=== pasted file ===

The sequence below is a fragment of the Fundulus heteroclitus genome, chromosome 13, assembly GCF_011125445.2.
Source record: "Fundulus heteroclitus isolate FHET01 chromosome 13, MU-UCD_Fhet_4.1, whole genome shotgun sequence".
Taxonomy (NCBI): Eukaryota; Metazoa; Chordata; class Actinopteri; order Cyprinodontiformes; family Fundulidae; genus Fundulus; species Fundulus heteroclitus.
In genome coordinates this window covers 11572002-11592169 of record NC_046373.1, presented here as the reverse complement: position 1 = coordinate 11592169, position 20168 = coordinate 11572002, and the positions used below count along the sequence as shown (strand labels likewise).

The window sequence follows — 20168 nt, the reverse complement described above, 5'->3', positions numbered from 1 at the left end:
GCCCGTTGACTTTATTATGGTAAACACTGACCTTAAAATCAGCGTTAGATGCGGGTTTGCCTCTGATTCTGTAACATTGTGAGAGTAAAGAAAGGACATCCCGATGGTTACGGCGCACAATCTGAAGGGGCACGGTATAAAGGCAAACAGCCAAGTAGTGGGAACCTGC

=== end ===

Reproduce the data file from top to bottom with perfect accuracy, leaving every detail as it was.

The sequence below is a fragment of the Fundulus heteroclitus genome, chromosome 13, assembly GCF_011125445.2.
Source record: "Fundulus heteroclitus isolate FHET01 chromosome 13, MU-UCD_Fhet_4.1, whole genome shotgun sequence".
Taxonomy (NCBI): Eukaryota; Metazoa; Chordata; class Actinopteri; order Cyprinodontiformes; family Fundulidae; genus Fundulus; species Fundulus heteroclitus.
In genome coordinates this window covers 11572002-11592169 of record NC_046373.1, presented here as the reverse complement: position 1 = coordinate 11592169, position 20168 = coordinate 11572002, and the positions used below count along the sequence as shown (strand labels likewise).

The window sequence follows — 20168 nt, the reverse complement described above, 5'->3', positions numbered from 1 at the left end:
GCCCGTTGACTTTATTATGGTAAACACTGACCTTAAAATCAGCGTTAGATGCGGGTTTGCCTCTGATTCTGTAACATTGTGAGAGTAAAGAAAGGACATCCCGATGGTTACGGCGCACAATCTGAAGGGGCACGGTATAAAGGCAAACAGCCAAGTAGTGGGAACCTGC